Bovicola bovis (also called Damalinia bovis and the red louse) is a cattle-biting louse found all over the world. It is a common pest of cattle of all types and sizes. They are one of many of the lice in the order Phthiraptera, but are divided from their blood sucking cousins in the sub-order Anoplura by the fact that they feed only by chewing. This makes B. bovis a member of the sub-order Mallophaga.
These lice are composed of three major body regions: the head, thorax, and abdomen. The head of these lice is a dark red color while the rest of the body is yellowish-white. The abdomen has dark transverse bands that run horizontally across each segment along with sparse amounts of setae (hair-like structures). On average, these lice can span from 1-2mm in length as adults. They are dorso-ventrally flattened for ease of travel through the hairs of the host. B. bovis have one tarsal claw at the ends of their legs. They also have clubbed, filiform antennae that extend out the sides of their heads. These antennae commonly have three segments. These lice chew on their hosts, which means that they have mandibles for feeding. They do, however, lack the maxillae that are common to most insects that chew their food. These lice have spiracles located on the edges of each segment of the abdomen to allow the lice to breathe.
Bovicola bovis parasitize cattle of any age and size and have not been documented on alternative vertebrates. The common places on the cattle that the louse can be found are the head, neck, back, and the rear end. These lice are obligate parasites, meaning they require the host to survive. Without the host providing both food and shelter, the louse would die.
B. bovis is found in temperate climates worldwide. It is most abundant in North America because of the amounts of cattle present. The louse is also mostly found in the winter and early spring because that is when the hair of the host is longest and the cattle have not started shedding yet.
Whilst on the host, the louse feeds upon the hair, skin, and secretions that are present. B. bovis does not feed on blood. This is part of the reason that these lice are able to survive and thrive off of the cattle. This form of parasitism is minimally invasive and ensures the host and its parasite can co-exist.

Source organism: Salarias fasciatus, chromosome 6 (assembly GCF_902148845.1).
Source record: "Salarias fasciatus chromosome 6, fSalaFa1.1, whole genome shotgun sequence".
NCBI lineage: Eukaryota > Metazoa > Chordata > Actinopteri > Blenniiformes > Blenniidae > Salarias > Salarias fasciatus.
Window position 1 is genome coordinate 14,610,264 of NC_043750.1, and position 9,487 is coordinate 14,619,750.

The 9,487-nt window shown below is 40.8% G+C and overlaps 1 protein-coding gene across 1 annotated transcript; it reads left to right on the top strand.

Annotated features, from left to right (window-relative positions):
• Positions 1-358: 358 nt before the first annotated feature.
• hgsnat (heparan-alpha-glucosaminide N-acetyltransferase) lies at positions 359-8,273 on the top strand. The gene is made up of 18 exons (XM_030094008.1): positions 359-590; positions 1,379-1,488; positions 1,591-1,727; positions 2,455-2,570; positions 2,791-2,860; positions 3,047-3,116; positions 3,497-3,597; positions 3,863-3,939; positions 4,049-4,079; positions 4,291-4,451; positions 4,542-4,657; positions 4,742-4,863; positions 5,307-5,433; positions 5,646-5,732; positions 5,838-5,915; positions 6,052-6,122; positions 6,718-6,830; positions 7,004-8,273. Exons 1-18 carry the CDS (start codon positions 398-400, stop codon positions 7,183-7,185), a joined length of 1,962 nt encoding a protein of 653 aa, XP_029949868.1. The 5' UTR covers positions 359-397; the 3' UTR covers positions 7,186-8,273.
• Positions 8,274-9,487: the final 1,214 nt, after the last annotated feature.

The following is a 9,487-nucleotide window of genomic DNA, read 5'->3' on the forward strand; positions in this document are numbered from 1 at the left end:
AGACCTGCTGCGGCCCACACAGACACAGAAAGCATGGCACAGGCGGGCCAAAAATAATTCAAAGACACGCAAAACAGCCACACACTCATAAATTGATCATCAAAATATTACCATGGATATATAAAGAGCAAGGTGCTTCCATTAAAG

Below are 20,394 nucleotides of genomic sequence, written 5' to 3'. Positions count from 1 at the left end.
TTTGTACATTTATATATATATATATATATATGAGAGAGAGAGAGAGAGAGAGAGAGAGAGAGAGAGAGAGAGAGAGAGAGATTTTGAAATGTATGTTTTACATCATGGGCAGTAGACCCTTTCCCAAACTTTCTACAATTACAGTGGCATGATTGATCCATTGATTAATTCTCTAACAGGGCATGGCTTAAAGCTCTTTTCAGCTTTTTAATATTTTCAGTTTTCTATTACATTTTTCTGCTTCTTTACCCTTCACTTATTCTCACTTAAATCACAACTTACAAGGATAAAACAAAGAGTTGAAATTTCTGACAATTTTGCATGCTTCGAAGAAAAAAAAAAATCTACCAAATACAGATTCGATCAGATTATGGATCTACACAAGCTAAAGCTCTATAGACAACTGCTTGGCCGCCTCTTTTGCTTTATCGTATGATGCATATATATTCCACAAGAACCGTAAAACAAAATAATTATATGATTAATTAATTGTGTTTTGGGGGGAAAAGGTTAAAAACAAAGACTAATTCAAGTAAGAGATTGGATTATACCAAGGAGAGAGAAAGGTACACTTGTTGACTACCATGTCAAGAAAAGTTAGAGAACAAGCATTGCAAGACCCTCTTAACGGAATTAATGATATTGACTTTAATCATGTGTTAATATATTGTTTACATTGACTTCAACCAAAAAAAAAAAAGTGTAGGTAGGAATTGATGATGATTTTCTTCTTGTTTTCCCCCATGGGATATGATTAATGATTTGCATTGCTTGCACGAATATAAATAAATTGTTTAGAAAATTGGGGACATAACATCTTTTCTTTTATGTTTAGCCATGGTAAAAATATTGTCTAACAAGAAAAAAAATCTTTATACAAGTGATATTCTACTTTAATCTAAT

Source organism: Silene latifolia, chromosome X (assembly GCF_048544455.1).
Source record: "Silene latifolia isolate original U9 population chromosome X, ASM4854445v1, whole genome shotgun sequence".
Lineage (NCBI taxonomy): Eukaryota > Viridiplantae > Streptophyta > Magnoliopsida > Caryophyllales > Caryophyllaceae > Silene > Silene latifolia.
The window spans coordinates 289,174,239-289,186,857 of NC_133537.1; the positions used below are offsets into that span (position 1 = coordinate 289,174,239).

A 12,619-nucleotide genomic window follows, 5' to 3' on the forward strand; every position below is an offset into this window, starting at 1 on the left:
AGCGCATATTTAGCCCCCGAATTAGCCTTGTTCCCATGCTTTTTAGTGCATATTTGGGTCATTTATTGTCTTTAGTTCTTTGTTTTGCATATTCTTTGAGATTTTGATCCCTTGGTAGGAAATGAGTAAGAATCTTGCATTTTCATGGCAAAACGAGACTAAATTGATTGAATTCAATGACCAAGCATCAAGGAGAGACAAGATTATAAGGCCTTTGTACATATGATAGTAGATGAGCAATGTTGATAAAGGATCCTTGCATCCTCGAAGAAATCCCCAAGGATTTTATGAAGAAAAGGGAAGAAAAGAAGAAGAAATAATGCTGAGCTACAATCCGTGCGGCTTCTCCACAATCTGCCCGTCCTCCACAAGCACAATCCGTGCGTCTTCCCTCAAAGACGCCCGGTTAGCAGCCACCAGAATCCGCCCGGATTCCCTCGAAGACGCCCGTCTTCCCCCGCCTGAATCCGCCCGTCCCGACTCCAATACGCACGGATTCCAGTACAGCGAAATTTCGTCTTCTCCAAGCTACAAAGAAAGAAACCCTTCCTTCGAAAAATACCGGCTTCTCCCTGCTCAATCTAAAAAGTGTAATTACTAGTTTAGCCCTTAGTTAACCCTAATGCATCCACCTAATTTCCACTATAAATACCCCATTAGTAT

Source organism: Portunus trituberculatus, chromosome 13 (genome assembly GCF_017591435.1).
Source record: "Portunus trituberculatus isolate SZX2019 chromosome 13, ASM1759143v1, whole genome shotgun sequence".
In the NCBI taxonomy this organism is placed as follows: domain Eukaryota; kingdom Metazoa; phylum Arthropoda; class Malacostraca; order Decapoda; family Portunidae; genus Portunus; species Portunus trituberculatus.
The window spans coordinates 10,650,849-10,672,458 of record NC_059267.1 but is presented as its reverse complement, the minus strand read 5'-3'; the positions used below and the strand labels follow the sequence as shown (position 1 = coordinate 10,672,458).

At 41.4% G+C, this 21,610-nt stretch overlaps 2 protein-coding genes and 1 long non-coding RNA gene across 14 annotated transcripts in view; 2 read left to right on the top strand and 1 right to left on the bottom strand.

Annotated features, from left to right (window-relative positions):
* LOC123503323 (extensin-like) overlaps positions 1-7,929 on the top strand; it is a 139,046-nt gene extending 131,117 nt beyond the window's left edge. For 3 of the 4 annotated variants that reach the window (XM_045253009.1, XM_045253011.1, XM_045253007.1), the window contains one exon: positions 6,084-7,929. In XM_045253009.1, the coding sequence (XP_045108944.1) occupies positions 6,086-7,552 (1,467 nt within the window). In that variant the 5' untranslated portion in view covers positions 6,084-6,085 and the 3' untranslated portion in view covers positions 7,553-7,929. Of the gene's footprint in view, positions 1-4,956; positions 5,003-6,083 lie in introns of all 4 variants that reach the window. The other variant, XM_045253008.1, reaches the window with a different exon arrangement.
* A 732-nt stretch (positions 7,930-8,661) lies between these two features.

The average lifespan of B. bovis is about forty-two days. The life of the louse is hemimetabolous, meaning the young of the louse resemble the adult and have the same habitat, behavior, and diet. The louse spends eight days in its egg, or nit, that had been laid on the host. Upon hatching, the louse begins to develop and feed upon the host. The louse goes through three nymph instars before becoming fully mature. Maturation from hatching to adulthood takes about two to three weeks. Once the louse is mature, it begins to look for a mate. Upon mating, the louse becomes fertilized and can lay eggs. B. bovis will lay one egg every two days. This can happen for about two weeks until the louse becomes too old and soon after it loses fertility and the ability to lay eggs, it dies. The eggs hatch and the cycle repeats.
The effects of B. bovis on its host are negative, but do not usually result in major consequences. Only a few rare cases have resulting in significant health effects to the cattle. There are no known cases of the louse transmitting any kind of disease causing agent.
The presence of the louse causes the host to lick itself excessively thus causing abrasions and hair loss. The licking from the cattle and the presence of the louse both cause these health problems to occur. In more extreme cases, anemia can result from the presence of the louse. The presence of the louse can also result in reduced milk production and poor weight gain.
The two major industries that B. bovis affects are the beef industry and the dairy industry. The main reason that these two industries are the ones affected is that the louse causes reduction in weight gain and milk production. The products of the cattle are also of lower quality than they would be without presence of the louse. Because the louse is so prominent in North America, very much of the cattle are affected and must be carefully treated and looked after.
There is no current means of long term control for the B. bovis louse. One method of control attempted is through the use of the fungus Metarhizium anisopliae. This fungus is used to prevent the louse from multiplying to levels that cause major health problems.